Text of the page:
TOP STORIES Summer boosters for people under 50 postponed in favor...

Summer boosters for people under 50 postponed in favor of updated boosters in the fall

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The Biden administration plans to offer upgraded boosters in the fall.

Mario Tama/Getty Images


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Mario Tama/Getty Images


The Biden administration plans to offer upgraded boosters in the fall.

Mario Tama/Getty Images

The Biden administration is dropping plans to let more young people get second COVID-19 boosters this summer. Instead, officials plan to speed up the availability of next-generation launch vehicles in the fall, three administration officials confirmed to NPR.

The new strategy comes after an administration debate about trying to balance protecting people this summer with keeping people safe next winter, when the country is likely to be hit by another surge, according to two officials familiar with the discussion.

Some officials wanted to launch a new booster campaign this summer to encourage more people to get boosted and more people to get double boosted to protect them from the highly contagious BA.5 variant that caused a surge this summer.

But others feared that it would hinder the fall’s booster campaign, which we hope will be a superb booster specifically aimed at BA.5.

One concern was that putting two boosters so close together could increase the risk of a rare inflammation of the heart called myocarditis. Another problem was that placing them so close together could weaken the protection against the second booster.

There have also been concerns that two booster campaigns run too close together would simply increase vaccine fatigue, making it difficult to convince people to get boosters.

The dilemma facing the FDA is that the immunity that many people have gained through vaccination or infection is slowly waning. At the same time, the most contagious version of the virus to have emerged, the omicron sub-variant of BA.5, makes people even more vulnerable.

So, as COVID starts to get more serious than a cold or flu again, most people under 50 are not eligible for fourth shots — second boosters — to protect themselves.

In response, the FDA considered making second boosters eligible for all adults. But allowing more people to be immunized with the original vaccine now could thwart plans to immunize them in the fall with updated, hopefully more protective vaccines to mitigate losses from the winter surge.

Moderna and Pfizer-BioNTech have already struggled to comply with the FDA’s request to have new “bivalent” boosters ready by October or November, targeting both the original strain of the virus and the omicron BA.4 and BA.5 sub-variants.

But the FDA has received assurances from the companies that they will be able to ship the new boosters even earlier in September, according to a federal official familiar with the situation, who is not authorized to speak about it publicly. The hope is to make the new boosters available to those aged 12 and over in early September, and then to children.

The possibility of a shift caused controversy earlier this week.

Some consider this to be the smartest strategy. Three shots still protect most young, otherwise healthy people from serious diseases, they said. And, according to some experts, buffing people again now and then again so soon in the fall could be confusing for people, potentially undermining their desire to get any buffs.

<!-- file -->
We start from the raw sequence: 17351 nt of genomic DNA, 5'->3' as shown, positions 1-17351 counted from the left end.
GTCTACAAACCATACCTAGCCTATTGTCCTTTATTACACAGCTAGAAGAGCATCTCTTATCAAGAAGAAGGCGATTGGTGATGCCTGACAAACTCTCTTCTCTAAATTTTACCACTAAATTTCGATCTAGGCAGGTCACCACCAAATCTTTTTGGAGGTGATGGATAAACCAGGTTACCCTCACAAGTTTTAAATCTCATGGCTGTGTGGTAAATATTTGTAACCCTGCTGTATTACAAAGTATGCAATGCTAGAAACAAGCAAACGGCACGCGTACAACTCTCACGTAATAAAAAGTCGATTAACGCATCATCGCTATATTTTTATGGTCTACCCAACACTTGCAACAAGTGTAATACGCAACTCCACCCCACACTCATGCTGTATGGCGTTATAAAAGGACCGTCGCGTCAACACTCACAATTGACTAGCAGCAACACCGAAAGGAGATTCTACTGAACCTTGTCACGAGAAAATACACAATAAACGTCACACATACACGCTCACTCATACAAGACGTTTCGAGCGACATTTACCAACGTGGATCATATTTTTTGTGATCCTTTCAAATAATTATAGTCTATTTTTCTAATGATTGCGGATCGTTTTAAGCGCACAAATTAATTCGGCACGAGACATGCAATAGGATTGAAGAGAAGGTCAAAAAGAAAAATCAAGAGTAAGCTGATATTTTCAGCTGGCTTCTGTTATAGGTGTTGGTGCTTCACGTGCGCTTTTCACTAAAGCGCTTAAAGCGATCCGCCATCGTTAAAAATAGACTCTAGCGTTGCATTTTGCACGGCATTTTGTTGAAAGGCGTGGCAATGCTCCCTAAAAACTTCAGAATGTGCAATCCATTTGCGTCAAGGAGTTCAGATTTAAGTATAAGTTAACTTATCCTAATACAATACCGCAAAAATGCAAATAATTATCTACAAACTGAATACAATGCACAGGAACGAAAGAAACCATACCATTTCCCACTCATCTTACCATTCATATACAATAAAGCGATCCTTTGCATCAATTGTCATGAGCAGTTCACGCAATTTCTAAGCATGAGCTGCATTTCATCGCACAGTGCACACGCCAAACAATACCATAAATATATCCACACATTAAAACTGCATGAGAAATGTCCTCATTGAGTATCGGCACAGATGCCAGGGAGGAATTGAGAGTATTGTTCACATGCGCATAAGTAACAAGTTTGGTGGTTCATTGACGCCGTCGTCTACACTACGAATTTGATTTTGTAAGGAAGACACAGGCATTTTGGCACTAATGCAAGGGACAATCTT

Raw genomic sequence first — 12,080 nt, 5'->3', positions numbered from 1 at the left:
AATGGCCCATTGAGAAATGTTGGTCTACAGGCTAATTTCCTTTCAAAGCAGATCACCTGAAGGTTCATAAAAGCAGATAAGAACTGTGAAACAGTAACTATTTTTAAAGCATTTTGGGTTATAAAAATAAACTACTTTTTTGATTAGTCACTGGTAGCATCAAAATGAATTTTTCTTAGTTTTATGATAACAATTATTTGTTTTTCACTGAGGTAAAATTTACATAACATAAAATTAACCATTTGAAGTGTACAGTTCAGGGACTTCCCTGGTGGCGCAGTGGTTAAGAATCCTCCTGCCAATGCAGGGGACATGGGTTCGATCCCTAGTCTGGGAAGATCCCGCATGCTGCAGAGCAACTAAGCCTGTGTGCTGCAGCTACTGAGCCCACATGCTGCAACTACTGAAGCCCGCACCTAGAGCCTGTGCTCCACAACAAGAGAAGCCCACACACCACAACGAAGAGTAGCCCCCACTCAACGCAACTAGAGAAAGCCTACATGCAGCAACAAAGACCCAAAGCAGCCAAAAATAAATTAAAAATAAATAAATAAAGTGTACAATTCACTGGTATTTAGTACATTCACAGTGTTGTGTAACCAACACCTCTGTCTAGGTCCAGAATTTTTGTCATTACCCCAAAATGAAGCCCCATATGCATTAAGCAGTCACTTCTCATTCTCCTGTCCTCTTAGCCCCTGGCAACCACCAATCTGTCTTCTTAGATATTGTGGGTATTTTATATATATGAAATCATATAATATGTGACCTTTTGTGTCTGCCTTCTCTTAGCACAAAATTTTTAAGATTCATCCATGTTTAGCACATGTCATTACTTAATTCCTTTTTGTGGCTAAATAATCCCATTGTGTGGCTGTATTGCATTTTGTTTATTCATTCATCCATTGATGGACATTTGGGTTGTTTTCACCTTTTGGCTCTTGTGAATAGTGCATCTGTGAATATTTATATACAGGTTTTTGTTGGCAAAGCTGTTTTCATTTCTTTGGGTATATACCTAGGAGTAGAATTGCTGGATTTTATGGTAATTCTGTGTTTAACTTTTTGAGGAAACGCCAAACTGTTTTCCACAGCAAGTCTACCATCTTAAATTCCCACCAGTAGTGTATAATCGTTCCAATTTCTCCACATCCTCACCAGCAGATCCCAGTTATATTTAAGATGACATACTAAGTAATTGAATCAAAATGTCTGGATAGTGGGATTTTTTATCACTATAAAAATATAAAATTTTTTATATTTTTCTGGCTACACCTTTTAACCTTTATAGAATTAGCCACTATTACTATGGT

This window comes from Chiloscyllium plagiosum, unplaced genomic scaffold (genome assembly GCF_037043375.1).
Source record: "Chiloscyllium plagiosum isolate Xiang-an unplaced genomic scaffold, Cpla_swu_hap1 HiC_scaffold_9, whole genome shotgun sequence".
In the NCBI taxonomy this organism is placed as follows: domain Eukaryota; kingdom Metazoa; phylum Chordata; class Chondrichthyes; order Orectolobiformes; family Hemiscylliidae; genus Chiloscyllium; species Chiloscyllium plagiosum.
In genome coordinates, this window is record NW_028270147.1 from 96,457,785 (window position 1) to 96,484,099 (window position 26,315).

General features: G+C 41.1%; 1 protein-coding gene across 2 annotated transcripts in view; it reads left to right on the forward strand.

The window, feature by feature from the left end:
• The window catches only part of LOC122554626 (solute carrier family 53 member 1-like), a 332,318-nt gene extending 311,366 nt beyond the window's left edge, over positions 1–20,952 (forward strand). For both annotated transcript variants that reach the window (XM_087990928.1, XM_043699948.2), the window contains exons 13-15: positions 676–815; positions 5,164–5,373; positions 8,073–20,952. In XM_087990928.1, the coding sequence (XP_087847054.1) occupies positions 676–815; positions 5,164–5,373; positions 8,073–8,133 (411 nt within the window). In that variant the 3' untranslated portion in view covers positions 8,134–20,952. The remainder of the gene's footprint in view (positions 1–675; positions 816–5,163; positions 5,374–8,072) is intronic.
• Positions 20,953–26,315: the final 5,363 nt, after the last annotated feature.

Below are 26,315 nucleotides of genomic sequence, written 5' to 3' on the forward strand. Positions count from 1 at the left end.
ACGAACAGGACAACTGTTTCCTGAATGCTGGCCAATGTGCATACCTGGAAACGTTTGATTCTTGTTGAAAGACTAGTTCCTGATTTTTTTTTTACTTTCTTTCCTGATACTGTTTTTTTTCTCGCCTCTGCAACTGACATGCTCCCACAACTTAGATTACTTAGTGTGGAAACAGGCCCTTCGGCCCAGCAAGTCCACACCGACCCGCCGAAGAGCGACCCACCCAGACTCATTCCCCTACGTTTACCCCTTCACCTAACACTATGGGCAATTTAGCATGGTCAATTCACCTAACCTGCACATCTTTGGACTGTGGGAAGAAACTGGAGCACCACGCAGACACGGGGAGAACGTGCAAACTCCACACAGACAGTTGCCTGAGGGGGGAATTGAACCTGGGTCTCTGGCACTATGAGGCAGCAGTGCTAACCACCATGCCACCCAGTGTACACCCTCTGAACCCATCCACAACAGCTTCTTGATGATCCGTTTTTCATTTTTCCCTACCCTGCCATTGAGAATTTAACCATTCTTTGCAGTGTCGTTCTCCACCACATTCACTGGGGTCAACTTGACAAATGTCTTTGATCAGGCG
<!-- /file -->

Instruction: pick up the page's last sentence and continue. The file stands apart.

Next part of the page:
“I think it will increase confidence,” Dr. Monica Gandy, professor of medicine at the University of California, San Francisco, wrote in an email to NPR. “We can’t give a booster from time to time after 1.5 months or two months – this will reduce confidence.”

According to some experts, two shots too close together can backfire in terms of health.

“I think it’s the right call,” Dr. Celine Gounder, a senior fellow at the Kaiser Family Foundation, said during an interview with NPR. “If you now get a booster with the original vaccine formula, it could actually be counterproductive. This could interfere with the second booster given this fall and prevent you from developing an immune response to that booster.”

But others are not so sure. They say the new vaccines may not be much better.

“People shouldn’t see them as some sort of magic bullet that gives them super-strong protection,” says Dr. A.S. John Moore, an immunologist at Weill Cornell Medicine. “These are not game-changing magic pills because they are not much better than vaccine boosters already available.”

It is also unclear whether the new boosters will be ready by September. And who knows if BA.5 will even be the main virus by autumn and winter?

“I don’t see the point in waiting for a BA.5 booster because the BA.5 could be in the rearview mirror and far past us by the time it’s available,” he says. Dr. Peter HotezDean of the National School of Tropical Medicine, Baylor College of Medicine.

People under 50 should at least be able to protect themselves now, especially with BA.5 already on the rise, some say.

“You’re talking about literally hundreds of millions of people who are at higher risk for months than they need to be,” he says. Dr. Robert WachterChair of the Department of Medicine at the University of California, San Francisco.

“And that would mean potentially millions of preventable infections, certainly thousands of preventable hospitalizations, and probably hundreds of preventable deaths.”

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